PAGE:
Actually looks more like Pape and Cosburn (which makes more sense since it's higher density and Mortimer is practically walking distance to existing Pape station). The dig along O'Conner will screw traffic entirely since it's the main route for most people in that area who need to DVP...that ought to be interesting.

FOLKS. It won't happen with Ford; Ford only cares about Northern Ontario; Toronto can go drop dead.

I guess you'll all have to see for yourselves.

High Park1 point·1 month ago

D-C-I-J-Laird please

Not really sure on what corridor but for sure i think the line should terminate at Don Mills so as to make an easy transfer to Line 4 and 6? Sheppard east LRT with possible notrhern expansion later on. Also Line 4 should be extended to the university subway to keep a connected RT network. Also i wonder if here are any talks on a westward extension

Already considered this for the last 3-4 decades. Going west, there's no density, nothing there. It only looks good on a map, but it doesn't actually serve anyone (Barely). Nowhere near worth it to build a subway expansion westward. Even if the projected ridership tripled, it still wouldn't be worth it, that's how low the projected ridership is.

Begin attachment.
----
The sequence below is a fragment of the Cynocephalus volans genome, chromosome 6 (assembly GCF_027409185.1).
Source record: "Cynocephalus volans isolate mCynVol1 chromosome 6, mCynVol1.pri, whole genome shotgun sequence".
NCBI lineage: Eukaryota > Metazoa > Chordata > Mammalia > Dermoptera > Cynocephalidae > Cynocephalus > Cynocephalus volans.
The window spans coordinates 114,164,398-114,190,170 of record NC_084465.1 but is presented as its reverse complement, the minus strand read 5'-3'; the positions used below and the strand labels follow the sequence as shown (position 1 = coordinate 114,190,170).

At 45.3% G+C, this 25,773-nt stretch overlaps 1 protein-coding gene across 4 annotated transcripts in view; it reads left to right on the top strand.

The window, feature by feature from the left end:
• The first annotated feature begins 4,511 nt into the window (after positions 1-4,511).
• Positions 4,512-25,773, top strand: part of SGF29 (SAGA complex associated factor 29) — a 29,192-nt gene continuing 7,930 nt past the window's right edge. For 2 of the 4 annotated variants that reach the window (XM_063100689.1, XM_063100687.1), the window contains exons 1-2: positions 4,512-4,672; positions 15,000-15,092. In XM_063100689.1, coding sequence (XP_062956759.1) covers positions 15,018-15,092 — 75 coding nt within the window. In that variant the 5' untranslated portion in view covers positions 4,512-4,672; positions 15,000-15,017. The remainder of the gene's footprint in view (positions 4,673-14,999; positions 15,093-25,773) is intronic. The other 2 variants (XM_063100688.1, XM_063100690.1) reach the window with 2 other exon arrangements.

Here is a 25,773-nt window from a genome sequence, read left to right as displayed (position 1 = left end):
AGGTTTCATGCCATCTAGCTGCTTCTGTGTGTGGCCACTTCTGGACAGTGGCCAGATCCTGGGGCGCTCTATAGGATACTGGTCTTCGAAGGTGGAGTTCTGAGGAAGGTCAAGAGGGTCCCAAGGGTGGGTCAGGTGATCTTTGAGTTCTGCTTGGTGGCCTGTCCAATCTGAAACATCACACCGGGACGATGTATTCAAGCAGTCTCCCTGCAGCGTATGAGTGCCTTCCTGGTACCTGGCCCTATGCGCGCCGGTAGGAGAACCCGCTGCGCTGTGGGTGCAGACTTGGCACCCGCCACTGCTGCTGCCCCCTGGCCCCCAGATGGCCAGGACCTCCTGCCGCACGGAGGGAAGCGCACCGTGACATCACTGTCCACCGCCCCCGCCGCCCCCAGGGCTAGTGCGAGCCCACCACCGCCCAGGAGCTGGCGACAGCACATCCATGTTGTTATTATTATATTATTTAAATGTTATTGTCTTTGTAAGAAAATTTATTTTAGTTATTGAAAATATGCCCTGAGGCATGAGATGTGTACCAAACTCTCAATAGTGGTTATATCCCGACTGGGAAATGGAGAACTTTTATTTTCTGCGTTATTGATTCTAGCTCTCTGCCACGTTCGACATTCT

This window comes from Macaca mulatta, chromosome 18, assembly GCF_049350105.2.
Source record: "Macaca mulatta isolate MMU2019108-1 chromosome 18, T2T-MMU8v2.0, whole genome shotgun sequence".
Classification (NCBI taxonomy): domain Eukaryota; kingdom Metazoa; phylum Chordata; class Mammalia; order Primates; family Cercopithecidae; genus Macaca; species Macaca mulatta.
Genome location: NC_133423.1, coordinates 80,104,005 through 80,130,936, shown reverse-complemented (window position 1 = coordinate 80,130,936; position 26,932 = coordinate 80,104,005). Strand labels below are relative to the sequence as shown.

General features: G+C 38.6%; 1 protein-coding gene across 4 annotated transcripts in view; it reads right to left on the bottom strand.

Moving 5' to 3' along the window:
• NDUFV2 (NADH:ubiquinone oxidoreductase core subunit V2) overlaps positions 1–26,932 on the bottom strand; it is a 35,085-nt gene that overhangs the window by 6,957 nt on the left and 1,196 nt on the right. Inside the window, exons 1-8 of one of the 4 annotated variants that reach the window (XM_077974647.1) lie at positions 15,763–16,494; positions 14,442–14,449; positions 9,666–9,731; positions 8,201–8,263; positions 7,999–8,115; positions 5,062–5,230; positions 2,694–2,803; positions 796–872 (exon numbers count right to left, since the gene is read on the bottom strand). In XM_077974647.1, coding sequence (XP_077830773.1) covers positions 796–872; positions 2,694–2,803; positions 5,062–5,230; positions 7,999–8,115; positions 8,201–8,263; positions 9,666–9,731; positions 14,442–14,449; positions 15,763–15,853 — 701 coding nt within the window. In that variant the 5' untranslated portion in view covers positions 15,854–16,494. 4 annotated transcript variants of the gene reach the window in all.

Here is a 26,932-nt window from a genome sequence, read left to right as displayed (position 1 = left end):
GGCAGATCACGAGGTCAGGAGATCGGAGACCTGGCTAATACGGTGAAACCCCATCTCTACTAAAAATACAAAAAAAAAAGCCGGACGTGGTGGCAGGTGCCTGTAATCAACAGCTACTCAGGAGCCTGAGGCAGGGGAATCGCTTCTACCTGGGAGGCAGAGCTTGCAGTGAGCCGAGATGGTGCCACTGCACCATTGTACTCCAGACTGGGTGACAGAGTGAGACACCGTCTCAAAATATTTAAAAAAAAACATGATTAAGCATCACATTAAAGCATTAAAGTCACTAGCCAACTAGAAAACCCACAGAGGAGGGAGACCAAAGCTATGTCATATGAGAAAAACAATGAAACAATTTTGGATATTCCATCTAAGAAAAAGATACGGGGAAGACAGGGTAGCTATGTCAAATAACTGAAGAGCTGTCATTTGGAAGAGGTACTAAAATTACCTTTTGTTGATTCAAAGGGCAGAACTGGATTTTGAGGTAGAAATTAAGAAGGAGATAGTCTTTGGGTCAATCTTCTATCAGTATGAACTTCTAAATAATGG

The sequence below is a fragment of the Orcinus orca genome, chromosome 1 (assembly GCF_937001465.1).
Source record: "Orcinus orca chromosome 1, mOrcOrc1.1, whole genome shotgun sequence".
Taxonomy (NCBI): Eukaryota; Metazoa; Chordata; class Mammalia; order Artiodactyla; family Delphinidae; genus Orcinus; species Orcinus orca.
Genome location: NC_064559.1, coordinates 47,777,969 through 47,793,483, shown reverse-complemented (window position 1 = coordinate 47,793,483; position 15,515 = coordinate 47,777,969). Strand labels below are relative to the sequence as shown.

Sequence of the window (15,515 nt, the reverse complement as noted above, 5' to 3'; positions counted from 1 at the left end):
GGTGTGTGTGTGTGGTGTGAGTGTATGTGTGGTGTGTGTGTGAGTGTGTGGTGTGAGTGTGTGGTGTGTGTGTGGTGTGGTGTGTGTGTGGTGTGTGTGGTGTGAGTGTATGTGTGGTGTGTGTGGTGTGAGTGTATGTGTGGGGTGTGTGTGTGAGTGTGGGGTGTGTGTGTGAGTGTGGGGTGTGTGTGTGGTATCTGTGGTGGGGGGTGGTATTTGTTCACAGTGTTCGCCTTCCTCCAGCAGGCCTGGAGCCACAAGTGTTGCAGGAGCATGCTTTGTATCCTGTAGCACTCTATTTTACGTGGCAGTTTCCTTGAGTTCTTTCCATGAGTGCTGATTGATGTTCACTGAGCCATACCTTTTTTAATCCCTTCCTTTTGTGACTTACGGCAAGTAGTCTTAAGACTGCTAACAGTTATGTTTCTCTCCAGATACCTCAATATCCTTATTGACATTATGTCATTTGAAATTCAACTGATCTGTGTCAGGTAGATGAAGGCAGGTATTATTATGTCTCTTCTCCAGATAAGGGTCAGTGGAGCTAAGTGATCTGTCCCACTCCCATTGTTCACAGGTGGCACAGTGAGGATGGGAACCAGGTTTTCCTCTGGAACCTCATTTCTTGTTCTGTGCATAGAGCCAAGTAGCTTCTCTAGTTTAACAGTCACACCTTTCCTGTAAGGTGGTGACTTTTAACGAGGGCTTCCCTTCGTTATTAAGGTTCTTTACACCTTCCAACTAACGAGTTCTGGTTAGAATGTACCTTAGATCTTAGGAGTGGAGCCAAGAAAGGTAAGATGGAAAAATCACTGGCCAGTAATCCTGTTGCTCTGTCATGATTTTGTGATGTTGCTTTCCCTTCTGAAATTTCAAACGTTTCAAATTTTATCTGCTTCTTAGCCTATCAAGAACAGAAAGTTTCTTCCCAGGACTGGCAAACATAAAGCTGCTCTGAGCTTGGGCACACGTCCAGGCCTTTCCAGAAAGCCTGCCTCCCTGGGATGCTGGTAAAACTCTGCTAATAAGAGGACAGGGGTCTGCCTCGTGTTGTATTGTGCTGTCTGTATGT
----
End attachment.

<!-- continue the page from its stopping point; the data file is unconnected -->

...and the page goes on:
Steeles1 point·1 month ago

Is there potential to density on Sheppard west of Bathurst?

Not so. With the sheppard east lrt and the line 1 extension it would allow people to commute more quickly to york U station. Anyone needing to would need to use line two to st george then a long ride up north. Being able to ride the sheppard east, then sheppard subway and then University subway all seamlessly would increase ridership exponentially and lets not forget the relief line north ending possibly at don mills. Would take stress off line 2 and 1

1 point·25 days ago·edited 25 days ago

Oh yes for LRT sure. I was saying it's not worth it for a SUBWAY to be build along that route. An LRT would be great and appropriate for the ridership